Pages

Friday, June 30, 2017

'The Prevalence of Autism (including Aspergers Syndrome) in School Age Children in Northern Ireland 2017'

These figures have been extracted from the Northern Ireland School Census collected by the Department of Education.

  • The estimated prevalence of autism within the school aged population in Northern Ireland has increased by 1.3 percentage points from 1.2% in 2008/09 to 2.5% in 2016/17.
  • There is a significant difference in the estimated prevalence rates of autism between the genders, with males four times more likely to be identified with autism than females, in line with international findings.
  • The Northern Ireland urban population has a statistically significant higher prevalence rate than the rural population.
  • The estimated prevalence of autism has increased across all school years, between 2009/10 and 2016/17, with the greatest increase in the number of children identified with autism occurring in the oldest (Year 12 – Aged 16 years old) group of children.

When is Tourette Syndrome Actually Autism?

More than one in five children with Tourette syndrome also tests positive for autism, a new study shows.
But it's unlikely that so many children actually have both disorders. What's more probable is that Tourette's symptoms often mimic or seem quite similar to those of autism, the researchers noted.

Thursday, June 29, 2017

An Open Letter to Parents of Students With Disabilities About to Enter College


First, colleges and universities provide services and support to Students With Disabilities under very different laws than those that governed services in the K-12 system. As a parent, I have no rights under Section 504/ADA in speaking for my SWD who is in college.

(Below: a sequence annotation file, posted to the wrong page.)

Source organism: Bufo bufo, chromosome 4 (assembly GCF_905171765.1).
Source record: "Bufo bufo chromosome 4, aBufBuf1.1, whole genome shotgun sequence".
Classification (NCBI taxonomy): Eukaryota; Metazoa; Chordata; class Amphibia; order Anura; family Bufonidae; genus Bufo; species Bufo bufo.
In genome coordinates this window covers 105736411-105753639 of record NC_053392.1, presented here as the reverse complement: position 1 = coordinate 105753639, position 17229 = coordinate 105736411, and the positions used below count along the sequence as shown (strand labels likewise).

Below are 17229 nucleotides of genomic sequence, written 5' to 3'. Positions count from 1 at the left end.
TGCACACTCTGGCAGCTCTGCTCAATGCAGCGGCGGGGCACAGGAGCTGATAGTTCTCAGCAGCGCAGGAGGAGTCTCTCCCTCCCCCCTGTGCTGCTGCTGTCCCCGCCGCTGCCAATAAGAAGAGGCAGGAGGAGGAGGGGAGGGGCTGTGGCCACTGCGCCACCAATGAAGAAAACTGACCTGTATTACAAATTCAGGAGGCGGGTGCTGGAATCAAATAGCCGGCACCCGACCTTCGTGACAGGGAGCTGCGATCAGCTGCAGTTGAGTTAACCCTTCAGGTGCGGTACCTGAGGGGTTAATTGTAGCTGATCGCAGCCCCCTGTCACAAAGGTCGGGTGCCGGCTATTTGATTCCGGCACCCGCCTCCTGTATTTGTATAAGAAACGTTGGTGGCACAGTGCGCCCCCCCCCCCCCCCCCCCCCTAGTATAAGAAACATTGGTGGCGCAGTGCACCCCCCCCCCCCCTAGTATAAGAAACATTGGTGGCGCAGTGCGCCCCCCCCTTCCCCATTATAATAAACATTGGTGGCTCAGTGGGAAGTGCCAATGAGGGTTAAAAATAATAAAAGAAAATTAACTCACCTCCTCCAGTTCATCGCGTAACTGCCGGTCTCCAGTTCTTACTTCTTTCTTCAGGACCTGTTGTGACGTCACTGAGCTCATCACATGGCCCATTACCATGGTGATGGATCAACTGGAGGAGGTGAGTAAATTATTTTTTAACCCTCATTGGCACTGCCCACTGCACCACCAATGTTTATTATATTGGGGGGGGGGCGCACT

The services and support available to SWD are sometimes very different than what was provided in high school, and the college is under no obligation to continue the services given in high school or to adhere to the recommendations of an outside diagnostician. The college will make its own determination of what services and support to offer, based on the documentation of disability and their interview with your SWD. There are no IEP’s in college, there is no place to sign off with my parental approval. Indeed, the college doesn’t legally have to care whether I am satisfied or not. My daughter is responsible for her own destiny now. 


  1. An old adage maintains:
    There are only two things a parent can give to a child... One is roots. The other is wings.

    It is time for our kids to solo.

    Read more here - including some good tips for parents.  

Monday, June 19, 2017

Doctors twice as likely to miss girls as boys on autism screen

Pediatricians are failing to identify 80 percent of toddlers who need an evaluation for autism, and are missing nearly twice as many girls as boys. The unpublished results were presented Friday at the 2017 International Meeting for Autism Research in San Francisco, California.
The results are based on the screening of 3,171 toddlers, about half of them girls, using the Modified Checklist for Autism in Toddlers (M-CHAT) screening tool.
Parents filled out the M-CHAT in 2014 and 2015 after bringing their toddlers to Children’s Mercy Kansas City hospital for well-child visits. Using the completed questionnaires, doctors deemed only 92 of the children as needing an evaluation for autism. But after rescoring these forms, the researchers found that 467 children met the criteria.